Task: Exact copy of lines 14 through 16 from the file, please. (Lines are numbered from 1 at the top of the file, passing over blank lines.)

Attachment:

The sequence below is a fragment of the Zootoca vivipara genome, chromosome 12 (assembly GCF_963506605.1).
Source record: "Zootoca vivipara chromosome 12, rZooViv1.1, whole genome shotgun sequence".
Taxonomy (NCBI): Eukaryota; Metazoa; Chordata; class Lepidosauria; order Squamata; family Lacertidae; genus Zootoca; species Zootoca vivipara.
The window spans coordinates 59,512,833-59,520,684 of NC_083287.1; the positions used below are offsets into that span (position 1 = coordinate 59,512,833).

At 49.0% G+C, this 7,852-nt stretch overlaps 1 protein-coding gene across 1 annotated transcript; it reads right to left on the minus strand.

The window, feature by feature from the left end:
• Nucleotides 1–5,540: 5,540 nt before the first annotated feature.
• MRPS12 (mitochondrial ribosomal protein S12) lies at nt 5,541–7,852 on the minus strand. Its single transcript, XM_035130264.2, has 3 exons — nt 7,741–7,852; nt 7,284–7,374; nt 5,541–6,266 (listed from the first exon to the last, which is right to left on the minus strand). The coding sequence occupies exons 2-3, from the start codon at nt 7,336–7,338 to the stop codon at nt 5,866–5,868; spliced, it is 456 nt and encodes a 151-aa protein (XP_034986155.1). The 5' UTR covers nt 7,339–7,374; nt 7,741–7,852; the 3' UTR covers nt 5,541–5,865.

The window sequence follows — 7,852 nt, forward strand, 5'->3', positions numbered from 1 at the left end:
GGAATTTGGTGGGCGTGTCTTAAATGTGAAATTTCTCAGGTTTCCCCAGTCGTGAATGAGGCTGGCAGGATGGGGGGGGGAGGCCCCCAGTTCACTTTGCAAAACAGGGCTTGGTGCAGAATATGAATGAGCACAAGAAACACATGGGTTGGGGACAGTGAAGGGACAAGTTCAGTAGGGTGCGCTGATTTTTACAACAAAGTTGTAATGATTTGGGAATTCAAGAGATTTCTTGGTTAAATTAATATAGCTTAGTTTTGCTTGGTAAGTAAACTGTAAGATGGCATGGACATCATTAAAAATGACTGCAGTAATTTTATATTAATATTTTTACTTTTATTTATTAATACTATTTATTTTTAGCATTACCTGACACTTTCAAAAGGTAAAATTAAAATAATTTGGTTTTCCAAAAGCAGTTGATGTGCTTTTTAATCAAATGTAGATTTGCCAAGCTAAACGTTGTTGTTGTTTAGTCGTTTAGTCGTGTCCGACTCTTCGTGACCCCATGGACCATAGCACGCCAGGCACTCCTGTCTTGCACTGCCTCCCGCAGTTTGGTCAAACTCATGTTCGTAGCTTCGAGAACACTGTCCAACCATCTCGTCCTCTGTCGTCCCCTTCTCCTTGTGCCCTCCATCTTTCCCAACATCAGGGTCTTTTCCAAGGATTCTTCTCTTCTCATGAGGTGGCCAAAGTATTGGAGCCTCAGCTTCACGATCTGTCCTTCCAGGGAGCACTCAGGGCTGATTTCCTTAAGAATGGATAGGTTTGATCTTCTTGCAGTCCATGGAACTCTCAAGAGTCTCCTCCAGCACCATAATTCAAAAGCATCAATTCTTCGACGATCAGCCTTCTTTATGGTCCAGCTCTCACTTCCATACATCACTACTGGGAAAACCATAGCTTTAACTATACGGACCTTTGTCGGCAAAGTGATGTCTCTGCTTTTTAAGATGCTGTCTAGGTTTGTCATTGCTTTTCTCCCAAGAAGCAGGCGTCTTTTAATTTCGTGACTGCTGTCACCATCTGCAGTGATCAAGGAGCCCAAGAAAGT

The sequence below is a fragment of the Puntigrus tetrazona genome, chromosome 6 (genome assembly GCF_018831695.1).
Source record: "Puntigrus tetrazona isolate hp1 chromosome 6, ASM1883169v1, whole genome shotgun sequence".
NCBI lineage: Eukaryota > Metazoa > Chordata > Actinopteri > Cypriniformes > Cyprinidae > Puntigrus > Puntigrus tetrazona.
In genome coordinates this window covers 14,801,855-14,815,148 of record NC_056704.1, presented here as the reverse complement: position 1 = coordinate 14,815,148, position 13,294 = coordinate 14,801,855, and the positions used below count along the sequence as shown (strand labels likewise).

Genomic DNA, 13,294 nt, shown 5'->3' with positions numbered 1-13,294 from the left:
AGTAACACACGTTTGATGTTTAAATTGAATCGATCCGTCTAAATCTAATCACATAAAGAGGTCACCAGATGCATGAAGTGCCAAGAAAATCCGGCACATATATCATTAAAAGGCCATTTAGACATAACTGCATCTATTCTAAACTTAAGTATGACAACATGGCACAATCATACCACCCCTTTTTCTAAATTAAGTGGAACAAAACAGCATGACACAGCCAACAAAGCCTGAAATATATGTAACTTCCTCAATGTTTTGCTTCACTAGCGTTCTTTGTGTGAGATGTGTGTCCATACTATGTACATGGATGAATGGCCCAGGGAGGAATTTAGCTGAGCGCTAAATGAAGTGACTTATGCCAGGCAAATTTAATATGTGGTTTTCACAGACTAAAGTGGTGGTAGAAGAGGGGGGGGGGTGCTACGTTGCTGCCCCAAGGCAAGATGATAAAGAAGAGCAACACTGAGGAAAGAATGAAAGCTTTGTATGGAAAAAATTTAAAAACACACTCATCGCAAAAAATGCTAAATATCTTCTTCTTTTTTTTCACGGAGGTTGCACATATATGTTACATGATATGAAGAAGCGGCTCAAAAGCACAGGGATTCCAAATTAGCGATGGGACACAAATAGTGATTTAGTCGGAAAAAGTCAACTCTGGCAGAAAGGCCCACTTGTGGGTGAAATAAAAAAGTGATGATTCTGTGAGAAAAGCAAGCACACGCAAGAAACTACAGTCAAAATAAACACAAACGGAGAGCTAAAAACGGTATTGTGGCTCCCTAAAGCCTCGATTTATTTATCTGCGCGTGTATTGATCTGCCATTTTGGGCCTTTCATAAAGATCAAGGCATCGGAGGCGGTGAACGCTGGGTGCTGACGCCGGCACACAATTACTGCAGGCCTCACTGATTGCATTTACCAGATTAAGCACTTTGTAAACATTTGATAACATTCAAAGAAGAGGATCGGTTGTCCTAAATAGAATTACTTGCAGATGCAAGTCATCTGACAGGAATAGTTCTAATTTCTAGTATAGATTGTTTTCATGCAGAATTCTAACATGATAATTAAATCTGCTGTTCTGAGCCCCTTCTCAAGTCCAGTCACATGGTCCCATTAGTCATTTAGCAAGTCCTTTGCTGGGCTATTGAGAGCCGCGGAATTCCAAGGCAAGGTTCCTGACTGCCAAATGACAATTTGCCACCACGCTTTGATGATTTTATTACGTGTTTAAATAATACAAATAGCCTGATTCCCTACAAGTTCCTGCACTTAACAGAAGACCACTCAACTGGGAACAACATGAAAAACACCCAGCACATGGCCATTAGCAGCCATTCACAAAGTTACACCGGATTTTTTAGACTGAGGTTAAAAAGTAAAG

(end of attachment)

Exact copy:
In genome coordinates this window covers 14,801,855-14,815,148 of record NC_056704.1, presented here as the reverse complement: position 1 = coordinate 14,815,148, position 13,294 = coordinate 14,801,855, and the positions used below count along the sequence as shown (strand labels likewise).

Genomic DNA, 13,294 nt, shown 5'->3' with positions numbered 1-13,294 from the left:
AGTAACACACGTTTGATGTTTAAATTGAATCGATCCGTCTAAATCTAATCACATAAAGAGGTCACCAGATGCATGAAGTGCCAAGAAAATCCGGCACATATATCATTAAAAGGCCATTTAGACATAACTGCATCTATTCTAAACTTAAGTATGACAACATGGCACAATCATACCACCCCTTTTTCTAAATTAAGTGGAACAAAACAGCATGACACAGCCAACAAAGCCTGAAATATATGTAACTTCCTCAATGTTTTGCTTCACTAGCGTTCTTTGTGTGAGATGTGTGTCCATACTATGTACATGGATGAATGGCCCAGGGAGGAATTTAGCTGAGCGCTAAATGAAGTGACTTATGCCAGGCAAATTTAATATGTGGTTTTCACAGACTAAAGTGGTGGTAGAAGAGGGGGGGGGGTGCTACGTTGCTGCCCCAAGGCAAGATGATAAAGAAGAGCAACACTGAGGAAAGAATGAAAGCTTTGTATGGAAAAAATTTAAAAACACACTCATCGCAAAAAATGCTAAATATCTTCTTCTTTTTTTTCACGGAGGTTGCACATATATGTTACATGATATGAAGAAGCGGCTCAAAAGCACAGGGATTCCAAATTAGCGATGGGACACAAATAGTGATTTAGTCGGAAAAAGTCAACTCTGGCAGAAAGGCCCACTTGTGGGTGAAATAAAAAAGTGATGATTCTGTGAGAAAAGCAAGCACACGCAAGAAACTACAGTCAAAATAAACACAAACGGAGAGCTAAAAACGGTATTGTGGCTCCCTAAAGCCTCGATTTATTTATCTGCGCGTGTATTGATCTGCCATTTTGGGCCTTTCATAAAGATCAAGGCATCGGAGGCGGTGAACGCTGGGTGCTGACGCCGGCACACAATTACTGCAGGCCTCACTGATTGCATTTACCAGATTAAGCACTTTGTAAACATTTGATAACATTCAAAGAAGAGGATCGGTTGTCCTAAATAGAATTACTTGCAGATGCAAGTCATCTGACAGGAATAGTTCTAATTTCTAGTATAGATTGTTTTCATGCAGAATTCTAACATGATAATTAAATCTGCTGTTCTGAGCCCCTTCTCAAGTCCAGTCACATGGTCCCATTAGTCATTTAGCAAGTCCTTTGCTGGGCTATTGAGAGCCGCGGAATTCCAAGGCAAGGTTCCTGACTGCCAAATGACAATTTGCCACCACGCTTTGATGATTTTATTACGTGTTTAAATAATACAAATAGCCTGATTCCCTACAAGTTCCTGCACTTAACAGAAGACCACTCAACTGGGAACAACATGAAAAACACCCAGCACATGGCCATTAGCAGCCATTCACAAAGTTACACCGGATTTTTTAGACTGAGGTTAAAAAGTAAAG